Cut the pumpkin into even cubes. I find slightly larger cubes easier to blend at the end if you’re using a stick blender.
Preheat the oil in a large soup pot over a low-medium heat. Add the ginger and cook for a couple of minutes until fragrant. Add the sugar, asafoetida powder and cinnamon (or any spices/woody herbs you’re using) and cook a minute more until they’re fragrant, too.
Add the pumpkin pieces and stir to coat. Add the 3 cups of stock and stir again to pick up any caramelised bits from the bottom of the pot. I recommend leaving it at 3 cups of stock and adjusting at the end if you prefer a thinner soup – a thick soup can be corrected but a thin soup is a lot harder to fix. On that note, wait to salt the soup until the end when the flavours have melted and you can determine how salty it is already.
Cook for 10-15 minutes for the roasted pumpkin soup, and 20-30 for the regular. Keep in mind that the secret to a good soup is uniformly cooked vegetables that will blend smoothly (without leaving thin watery bits and chunky pumpkin bits) so don’t rush the cooking process.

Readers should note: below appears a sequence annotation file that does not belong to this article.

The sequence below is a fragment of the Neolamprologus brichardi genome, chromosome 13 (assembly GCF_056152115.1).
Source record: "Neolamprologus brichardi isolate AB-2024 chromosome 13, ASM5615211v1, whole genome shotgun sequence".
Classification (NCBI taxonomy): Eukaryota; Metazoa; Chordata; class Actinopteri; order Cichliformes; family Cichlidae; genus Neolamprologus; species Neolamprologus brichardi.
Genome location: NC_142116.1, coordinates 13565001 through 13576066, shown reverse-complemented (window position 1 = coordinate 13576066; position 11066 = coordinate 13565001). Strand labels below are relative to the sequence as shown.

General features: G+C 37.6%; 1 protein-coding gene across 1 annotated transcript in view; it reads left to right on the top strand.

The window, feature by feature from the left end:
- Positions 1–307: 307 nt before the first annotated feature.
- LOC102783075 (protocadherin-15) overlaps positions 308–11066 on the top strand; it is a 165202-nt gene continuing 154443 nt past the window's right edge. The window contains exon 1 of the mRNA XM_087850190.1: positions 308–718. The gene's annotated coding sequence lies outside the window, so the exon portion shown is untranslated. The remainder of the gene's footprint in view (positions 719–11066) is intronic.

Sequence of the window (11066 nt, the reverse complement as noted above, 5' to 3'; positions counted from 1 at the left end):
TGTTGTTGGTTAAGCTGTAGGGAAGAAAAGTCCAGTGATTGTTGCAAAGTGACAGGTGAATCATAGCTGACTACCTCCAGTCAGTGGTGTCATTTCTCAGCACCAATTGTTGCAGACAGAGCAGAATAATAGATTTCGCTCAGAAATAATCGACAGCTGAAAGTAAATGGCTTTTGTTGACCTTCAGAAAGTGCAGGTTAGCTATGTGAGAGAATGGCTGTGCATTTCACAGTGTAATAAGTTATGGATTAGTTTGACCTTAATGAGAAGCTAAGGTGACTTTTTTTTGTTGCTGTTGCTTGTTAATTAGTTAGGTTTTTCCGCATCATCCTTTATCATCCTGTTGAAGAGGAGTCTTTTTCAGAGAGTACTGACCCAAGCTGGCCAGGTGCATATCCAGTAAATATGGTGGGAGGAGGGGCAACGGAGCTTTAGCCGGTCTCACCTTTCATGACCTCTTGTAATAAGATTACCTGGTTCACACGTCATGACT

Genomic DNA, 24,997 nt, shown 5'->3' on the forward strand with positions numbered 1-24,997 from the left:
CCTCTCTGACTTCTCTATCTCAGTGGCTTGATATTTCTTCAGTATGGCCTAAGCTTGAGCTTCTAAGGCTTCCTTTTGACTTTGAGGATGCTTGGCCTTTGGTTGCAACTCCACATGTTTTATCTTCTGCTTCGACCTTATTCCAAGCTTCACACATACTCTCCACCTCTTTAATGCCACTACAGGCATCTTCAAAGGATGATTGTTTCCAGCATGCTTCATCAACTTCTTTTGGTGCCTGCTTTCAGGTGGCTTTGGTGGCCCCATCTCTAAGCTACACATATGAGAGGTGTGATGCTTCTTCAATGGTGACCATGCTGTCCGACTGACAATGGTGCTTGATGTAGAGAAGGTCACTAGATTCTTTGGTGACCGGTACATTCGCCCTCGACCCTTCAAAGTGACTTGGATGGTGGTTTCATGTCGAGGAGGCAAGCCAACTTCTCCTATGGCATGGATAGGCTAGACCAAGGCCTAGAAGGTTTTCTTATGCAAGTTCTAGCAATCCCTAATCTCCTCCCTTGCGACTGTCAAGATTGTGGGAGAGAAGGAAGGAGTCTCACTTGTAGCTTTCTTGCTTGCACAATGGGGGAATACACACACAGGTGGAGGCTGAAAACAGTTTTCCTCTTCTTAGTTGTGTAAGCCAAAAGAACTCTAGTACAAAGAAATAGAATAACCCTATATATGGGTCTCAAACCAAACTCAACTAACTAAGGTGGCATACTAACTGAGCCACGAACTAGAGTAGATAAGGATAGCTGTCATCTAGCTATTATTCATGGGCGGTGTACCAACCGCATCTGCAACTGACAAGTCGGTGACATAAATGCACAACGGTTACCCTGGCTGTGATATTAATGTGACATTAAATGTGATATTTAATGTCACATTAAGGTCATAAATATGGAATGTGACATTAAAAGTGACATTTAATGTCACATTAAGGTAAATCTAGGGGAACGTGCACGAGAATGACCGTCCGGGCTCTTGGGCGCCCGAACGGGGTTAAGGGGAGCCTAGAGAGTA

When the pumpkin is completely cooked, take it off the heat. Add the peanut butter, if you’re using it. Using whatever blending tool you have on hand, blend the soup until smooth. Adjust for seasoning, and add a little extra liquid (plant milk, regular milk, cream or stock) if you want a thinner soup.
Keep in mind: a Nutribullet doesn’t have a steam escape valve so you can’t blend a hot soup in one. I recommend a stick (immersion) blender for soup, because you have a lot of control and can season it as you go. That said, you could also use a Vitamix if you have one (I don’t).
To finish, garnish with whatever you fancy (I used crème fraiche, Aleppo chilli oil, honey toasted pepitas and lemon zest because I’m a wanker) and serve.
Keeps well in the fridge for a few days and also freezes well.